Endarkenment stands socially for the Cro-Magnon or “Atlantaean” complex—anarchist because prior to the State—for horticulture and gathering against agriculture and industry—for the right to hunt as against the usurpation of commons by lord or State. Electricity and internal combustion should be turned off along with all States and corporations and their cult of Mammon and Moloch.


Despite our ultimate aim we’re willing to step back bit by bit. We might be willing to accept steam power or hydraulics. The last agreeable year for us was 1941, the ideal is about 10,000 BC, but we’re not purists. Endarkenment is a form of impurism, of mixture and shadow.


Endarkenment envisages a medicine advanced as it might have been if money and the State had never appeared, medicine for earth, animals and humans, based on Nature, not on promethean technology. Endarkenment is not impressed by medicine that prolongs “life span” by adding several years in a hospital bed hooked up to tubes and glued to daytime TV, all at the expense of every penny ever saved by the patient (lit. “sufferer”) plus huge debts for children and heirs. We’re not impressed by gene therapy and plastic surgery for obscene superrich post humans. We prefer an empirical extension of “medieval superstitions” of Old Wives and herbalists, a rectified Paracelsan peoples’ medicine as proposed by Ivan Illich in his book on demedicalization of society. (Illich as Catholic anarchist we consider an Endarkenment saint of some sort.) (Endarkenment is somewhat like “Tory anarchism,” a phrase I’ve seen used earliest in Max Beehbohm and most lately by John Mitchell.) (Other saints: William Blake, William Morris, A.K. Coomaraswamy, John Cowper Powys, Marie Laveau, King Farouk…)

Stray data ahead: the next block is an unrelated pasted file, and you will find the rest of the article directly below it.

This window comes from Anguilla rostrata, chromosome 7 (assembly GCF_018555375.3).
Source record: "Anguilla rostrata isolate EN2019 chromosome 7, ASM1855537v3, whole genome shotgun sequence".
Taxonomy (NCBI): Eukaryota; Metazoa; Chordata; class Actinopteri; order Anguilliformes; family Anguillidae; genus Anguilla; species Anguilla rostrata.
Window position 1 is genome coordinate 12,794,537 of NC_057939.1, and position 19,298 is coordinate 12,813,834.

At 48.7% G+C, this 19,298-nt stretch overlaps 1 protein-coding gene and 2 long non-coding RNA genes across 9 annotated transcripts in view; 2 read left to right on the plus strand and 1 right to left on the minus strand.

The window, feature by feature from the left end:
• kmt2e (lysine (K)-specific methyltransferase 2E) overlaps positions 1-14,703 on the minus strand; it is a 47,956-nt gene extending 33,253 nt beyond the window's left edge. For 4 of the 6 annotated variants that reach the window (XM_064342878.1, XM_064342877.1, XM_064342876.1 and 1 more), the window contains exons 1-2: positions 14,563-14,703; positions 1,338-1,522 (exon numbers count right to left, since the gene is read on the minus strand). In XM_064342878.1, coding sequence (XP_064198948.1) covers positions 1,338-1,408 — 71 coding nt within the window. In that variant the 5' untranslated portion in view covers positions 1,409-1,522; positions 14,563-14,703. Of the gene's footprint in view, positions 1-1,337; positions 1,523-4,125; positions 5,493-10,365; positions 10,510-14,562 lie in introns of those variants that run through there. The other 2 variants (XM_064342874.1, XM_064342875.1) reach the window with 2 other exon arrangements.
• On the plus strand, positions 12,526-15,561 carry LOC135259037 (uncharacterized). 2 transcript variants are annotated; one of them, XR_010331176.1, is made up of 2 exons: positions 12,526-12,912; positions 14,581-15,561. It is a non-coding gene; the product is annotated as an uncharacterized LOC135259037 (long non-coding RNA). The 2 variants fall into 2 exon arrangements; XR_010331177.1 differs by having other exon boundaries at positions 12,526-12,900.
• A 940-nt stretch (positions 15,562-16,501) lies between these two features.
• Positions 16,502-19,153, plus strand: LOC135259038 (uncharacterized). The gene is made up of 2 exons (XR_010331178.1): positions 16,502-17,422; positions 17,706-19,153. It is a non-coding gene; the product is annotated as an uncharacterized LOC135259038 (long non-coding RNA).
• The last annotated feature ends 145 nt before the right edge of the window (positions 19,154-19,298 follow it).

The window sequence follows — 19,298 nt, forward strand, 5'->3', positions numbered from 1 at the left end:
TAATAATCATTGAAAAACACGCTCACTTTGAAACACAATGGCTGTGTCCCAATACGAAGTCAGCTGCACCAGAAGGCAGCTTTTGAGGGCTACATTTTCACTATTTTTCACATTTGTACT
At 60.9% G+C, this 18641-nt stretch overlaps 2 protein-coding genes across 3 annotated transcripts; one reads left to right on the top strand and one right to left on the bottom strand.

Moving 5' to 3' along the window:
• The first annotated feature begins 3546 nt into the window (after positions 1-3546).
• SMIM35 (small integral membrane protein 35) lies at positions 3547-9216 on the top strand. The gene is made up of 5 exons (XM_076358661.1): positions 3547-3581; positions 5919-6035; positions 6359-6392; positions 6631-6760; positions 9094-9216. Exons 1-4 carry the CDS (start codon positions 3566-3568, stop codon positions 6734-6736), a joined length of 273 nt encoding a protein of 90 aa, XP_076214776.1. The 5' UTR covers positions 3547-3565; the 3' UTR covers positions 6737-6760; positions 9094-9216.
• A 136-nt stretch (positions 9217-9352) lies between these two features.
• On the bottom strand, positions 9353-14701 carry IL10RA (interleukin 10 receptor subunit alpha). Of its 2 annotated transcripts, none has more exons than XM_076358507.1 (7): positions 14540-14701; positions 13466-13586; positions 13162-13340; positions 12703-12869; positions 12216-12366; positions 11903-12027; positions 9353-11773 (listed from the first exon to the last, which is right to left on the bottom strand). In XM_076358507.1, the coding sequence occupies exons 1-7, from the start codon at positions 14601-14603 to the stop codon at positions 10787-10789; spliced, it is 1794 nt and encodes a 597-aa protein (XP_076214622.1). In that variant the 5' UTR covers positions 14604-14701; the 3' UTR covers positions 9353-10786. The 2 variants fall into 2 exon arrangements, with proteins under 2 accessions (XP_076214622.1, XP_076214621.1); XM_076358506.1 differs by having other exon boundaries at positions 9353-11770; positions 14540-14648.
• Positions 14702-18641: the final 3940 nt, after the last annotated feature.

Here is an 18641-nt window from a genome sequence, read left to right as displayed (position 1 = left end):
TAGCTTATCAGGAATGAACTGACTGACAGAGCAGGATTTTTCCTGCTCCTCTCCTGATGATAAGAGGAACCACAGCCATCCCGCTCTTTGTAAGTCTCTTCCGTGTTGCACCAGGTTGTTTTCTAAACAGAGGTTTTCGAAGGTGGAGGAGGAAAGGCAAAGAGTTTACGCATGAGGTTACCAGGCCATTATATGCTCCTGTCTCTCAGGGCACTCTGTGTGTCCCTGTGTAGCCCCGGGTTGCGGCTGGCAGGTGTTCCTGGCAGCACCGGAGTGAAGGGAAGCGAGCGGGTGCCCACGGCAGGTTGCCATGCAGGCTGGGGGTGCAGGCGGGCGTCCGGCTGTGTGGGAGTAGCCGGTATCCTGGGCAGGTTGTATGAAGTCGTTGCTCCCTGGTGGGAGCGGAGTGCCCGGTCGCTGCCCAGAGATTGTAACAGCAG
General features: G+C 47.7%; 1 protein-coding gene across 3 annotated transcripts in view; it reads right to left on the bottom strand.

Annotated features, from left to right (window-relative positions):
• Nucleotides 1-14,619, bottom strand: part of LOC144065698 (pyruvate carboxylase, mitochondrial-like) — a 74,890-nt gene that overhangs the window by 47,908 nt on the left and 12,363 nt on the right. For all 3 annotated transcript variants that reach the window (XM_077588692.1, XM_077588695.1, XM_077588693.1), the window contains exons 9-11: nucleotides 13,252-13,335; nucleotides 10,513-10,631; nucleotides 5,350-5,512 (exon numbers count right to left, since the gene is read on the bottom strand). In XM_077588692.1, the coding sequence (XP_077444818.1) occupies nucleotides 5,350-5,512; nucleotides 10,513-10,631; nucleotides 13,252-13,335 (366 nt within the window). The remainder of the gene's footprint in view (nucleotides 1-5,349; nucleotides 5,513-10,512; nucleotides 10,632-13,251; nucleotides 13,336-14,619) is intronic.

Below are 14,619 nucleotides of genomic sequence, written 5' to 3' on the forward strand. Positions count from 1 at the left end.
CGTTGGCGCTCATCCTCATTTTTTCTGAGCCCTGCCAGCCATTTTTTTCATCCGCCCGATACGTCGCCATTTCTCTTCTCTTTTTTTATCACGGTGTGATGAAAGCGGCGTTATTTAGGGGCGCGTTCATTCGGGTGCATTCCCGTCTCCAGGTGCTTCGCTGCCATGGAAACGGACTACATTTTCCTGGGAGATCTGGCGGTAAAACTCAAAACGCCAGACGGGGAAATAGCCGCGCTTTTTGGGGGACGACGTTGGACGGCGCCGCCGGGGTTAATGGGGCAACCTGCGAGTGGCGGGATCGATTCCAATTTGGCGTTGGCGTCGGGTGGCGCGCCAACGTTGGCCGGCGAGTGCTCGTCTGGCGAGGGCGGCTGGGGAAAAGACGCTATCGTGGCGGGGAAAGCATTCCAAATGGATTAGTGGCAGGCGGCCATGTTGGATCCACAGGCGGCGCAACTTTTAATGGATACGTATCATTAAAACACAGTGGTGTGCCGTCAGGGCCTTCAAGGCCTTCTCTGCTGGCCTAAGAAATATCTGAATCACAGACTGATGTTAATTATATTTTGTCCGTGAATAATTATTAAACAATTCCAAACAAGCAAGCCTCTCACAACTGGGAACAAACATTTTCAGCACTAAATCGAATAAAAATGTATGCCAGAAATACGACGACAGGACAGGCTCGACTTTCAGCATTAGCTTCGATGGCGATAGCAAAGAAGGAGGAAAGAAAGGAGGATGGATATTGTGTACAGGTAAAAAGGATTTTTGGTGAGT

Politically Endarkenment proposes anarcho-monarchism, in effect somewhat like Scandinavian monarcho-socialism but more radical, with highly symbolic but powerless monarchs and lots of good ritual, combined with Proudhonian anarcho-federalism and Mutualism. Georges Sorel (author of Reflections on Violence) had some anarcho-monarchist disciples in the Cercle Proudhon (1910-1914) with whom we feel a certain affinity. Endarkenment favors most separatisms and secessions; many small states are better than a few big ones. We’re especially interested in the break-up of the American Empire.


Endarkenment also feels some critical admiration for Col. Qadhaffi’s Green Book, and for the Bonnot Gang (Stirnerite Nietzschean bank robbers). In Islamdom it favors “medieval accretions” like sufism and Ismailism against all crypto-modernist hyperorthodoxy and politics of resentment. We also admire the martyred Iranian Shiite/Sufi socialist Ali Shariati, who was praised by Massignon and Foucault.


Culturally Endarkenment aims at extreme neo-Romanticism and will therefore be accused of fascism by its enemies on the Left. The answer to this is that (1) we’re anarchists and federalists adamantly opposed to all authoritarian centralisms whether Left or Right. (2) We favor all races, we love both difference and solidarity, not sameness and separation. (3) We reject the myth of Progress and technology—all cultural Futurism—all plans no matter their ideological origin—all uniformity—all conformity whether to organized religion or secular rationalism with its market democracy and endless war.


Endarkenists “believe in magic” and so must wage their guerrilla through magic rather than compete with the State’s monopoly of techno-violence. Giordano Bruno’s Image Magic is our secret weapon. Projective hieroglyphic hermeneutics. Action at a distance through manipulation of symbols carried out dramaturgically via acts of Poetic Terrorism, surrealist sabotage, Bakunin’s “creative destruction”—but also destructive creativity, invention of hermetico-critical objects, heiroglyphic projections of word/image “spells”—by which more is meant (always) than mere “political art”—rather a magical art with actual dire or beneficial results. Our enemies on the Right might call this political pornography and they’d be (as usual) right. Porn has a measurable physiopsychological effect. We’re looking for something like it, definitely, only bigger, and more like Artaud than Brecht—but not to be mistaken for “Absolute Art” or any other platonic purism—rather an empirical strategic “situationist” art, outside all mass media, truly underground, as befits Endarkenment, like a loosely structured “rhizomatic” Tong or freemasonic conspiracy.